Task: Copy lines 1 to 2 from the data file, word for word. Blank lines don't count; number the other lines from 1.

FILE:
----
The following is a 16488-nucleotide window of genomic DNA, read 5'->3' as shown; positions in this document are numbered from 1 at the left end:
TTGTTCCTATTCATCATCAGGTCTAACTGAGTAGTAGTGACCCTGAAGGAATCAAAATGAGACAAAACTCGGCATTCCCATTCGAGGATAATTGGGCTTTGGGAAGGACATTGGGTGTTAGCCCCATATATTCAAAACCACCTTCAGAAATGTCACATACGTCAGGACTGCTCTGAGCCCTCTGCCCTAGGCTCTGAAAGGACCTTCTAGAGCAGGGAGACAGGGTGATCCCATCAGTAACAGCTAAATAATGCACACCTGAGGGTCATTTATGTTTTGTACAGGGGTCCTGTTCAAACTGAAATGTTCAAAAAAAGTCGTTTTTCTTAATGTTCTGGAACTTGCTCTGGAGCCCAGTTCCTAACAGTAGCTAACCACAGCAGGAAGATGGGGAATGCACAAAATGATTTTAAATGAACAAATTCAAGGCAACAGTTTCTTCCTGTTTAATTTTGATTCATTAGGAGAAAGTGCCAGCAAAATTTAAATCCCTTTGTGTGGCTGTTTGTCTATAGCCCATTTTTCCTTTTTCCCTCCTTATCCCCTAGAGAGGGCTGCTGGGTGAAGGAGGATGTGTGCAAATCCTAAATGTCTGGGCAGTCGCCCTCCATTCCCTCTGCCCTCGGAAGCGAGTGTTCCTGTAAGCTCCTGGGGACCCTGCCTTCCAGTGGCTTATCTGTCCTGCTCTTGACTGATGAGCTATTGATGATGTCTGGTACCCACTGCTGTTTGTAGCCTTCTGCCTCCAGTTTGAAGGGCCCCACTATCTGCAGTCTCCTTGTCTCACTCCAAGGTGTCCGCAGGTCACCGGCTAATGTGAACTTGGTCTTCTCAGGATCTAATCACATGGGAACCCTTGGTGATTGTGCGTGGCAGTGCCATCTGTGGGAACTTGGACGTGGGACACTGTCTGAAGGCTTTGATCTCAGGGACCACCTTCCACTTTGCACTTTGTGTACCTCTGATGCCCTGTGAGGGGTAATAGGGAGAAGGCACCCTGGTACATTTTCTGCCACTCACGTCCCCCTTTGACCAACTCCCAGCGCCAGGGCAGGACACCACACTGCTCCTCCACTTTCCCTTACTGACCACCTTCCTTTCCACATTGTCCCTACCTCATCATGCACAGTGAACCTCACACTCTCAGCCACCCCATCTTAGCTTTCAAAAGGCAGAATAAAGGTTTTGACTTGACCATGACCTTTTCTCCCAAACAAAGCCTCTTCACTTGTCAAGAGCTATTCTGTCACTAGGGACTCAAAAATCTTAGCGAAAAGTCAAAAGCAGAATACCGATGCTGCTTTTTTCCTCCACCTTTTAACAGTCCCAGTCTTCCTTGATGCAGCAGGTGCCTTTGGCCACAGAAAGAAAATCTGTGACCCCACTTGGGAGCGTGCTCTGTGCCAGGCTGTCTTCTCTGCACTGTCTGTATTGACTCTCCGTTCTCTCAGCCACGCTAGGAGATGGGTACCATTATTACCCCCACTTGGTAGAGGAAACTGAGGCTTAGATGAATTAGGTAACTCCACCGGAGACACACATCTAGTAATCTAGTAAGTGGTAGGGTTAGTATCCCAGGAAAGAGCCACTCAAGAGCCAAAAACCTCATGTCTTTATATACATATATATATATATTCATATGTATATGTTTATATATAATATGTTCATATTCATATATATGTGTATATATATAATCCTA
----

The following is a 16488-nucleotide window of genomic DNA, read 5'->3' as shown; positions in this document are numbered from 1 at the left end:
TTGTTCCTATTCATCATCAGGTCTAACTGAGTAGTAGTGACCCTGAAGGAATCAAAATGAGACAAAACTCGGCATTCCCATTCGAGGATAATTGGGCTTTGGGAAGGACATTGGGTGTTAGCCCCATATATTCAAAACCACCTTCAGAAATGTCACATACGTCAGGACTGCTCTGAGCCCTCTGCCCTAGGCTCTGAAAGGACCTTCTAGAGCAGGGAGACAGGGTGATCCCATCAGTAACAGCTAAATAATGCACACCTGAGGGTCATTTATGTTTTGTACAGGGGTCCTGTTCAAACTGAAATGTTCAAAAAAAGTCGTTTTTCTTAATGTTCTGGAACTTGCTCTGGAGCCCAGTTCCTAACAGTAGCTAACCACAGCAGGAAGATGGGGAATGCACAAAATGATTTTAAATGAACAAATTCAAGGCAACAGTTTCTTCCTGTTTAATTTTGATTCATTAGGAGAAAGTGCCAGCAAAATTTAAATCCCTTTGTGTGGCTGTTTGTCTATAGCCCATTTTTCCTTTTTCCCTCCTTATCCCCTAGAGAGGGCTGCTGGGTGAAGGAGGATGTGTGCAAATCCTAAATGTCTGGGCAGTCGCCCTCCATTCCCTCTGCCCTCGGAAGCGAGTGTTCCTGTAAGCTCCTGGGGACCCTGCCTTCCAGTGGCTTATCTGTCCTGCTCTTGACTGATGAGCTATTGATGATGTCTGGTACCCACTGCTGTTTGTAGCCTTCTGCCTCCAGTTTGAAGGGCCCCACTATCTGCAGTCTCCTTGTCTCACTCCAAGGTGTCCGCAGGTCACCGGCTAATGTGAACTTGGTCTTCTCAGGATCTAATCACATGGGAACCCTTGGTGATTGTGCGTGGCAGTGCCATCTGTGGGAACTTGGACGTGGGACACTGTCTGAAGGCTTTGATCTCAGGGACCACCTTCCACTTTGCACTTTGTGTACCTCTGATGCCCTGTGAGGGGTAATAGGGAGAAGGCACCCTGGTACATTTTCTGCCACTCACGTCCCCCTTTGACCAACTCCCAGCGCCAGGGCAGGACACCACACTGCTCCTCCACTTTCCCTTACTGACCACCTTCCTTTCCACATTGTCCCTACCTCATCATGCACAGTGAACCTCACACTCTCAGCCACCCCATCTTAGCTTTCAAAAGGCAGAATAAAGGTTTTGACTTGACCATGACCTTTTCTCCCAAACAAAGCCTCTTCACTTGTCAAGAGCTATTCTGTCACTAGGGACTCAAAAATCTTAGCGAAAAGTCAAAAGCAGAATACCGATGCTGCTTTTTTCCTCCACCTTTTAACAGTCCCAGTCTTCCTTGATGCAGCAGGTGCCTTTGGCCACAGAAAGAAAATCTGTGACCCCACTTGGGAGCGTGCTCTGTGCCAGGCTGTCTTCTCTGCACTGTCTGTATTGACTCTCCGTTCTCTCAGCCACGCTAGGAGATGGGTACCATTATTACCCCCACTTGGTAGAGGAAACTGAGGCTTAGATGAATTAGGTAACTCCACCGGAGACACACATCTAGTAATCTAGTAAGTGGTAGGGTTAGTATCCCAGGAAAGAGCCACTCAAGAGCCAAAAACCTCATGTCTTTATATACATATATATATATATTCATATGTATATGTTTATATATAATATGTTCATATTCATATATATGTGTATATATATAATCCTA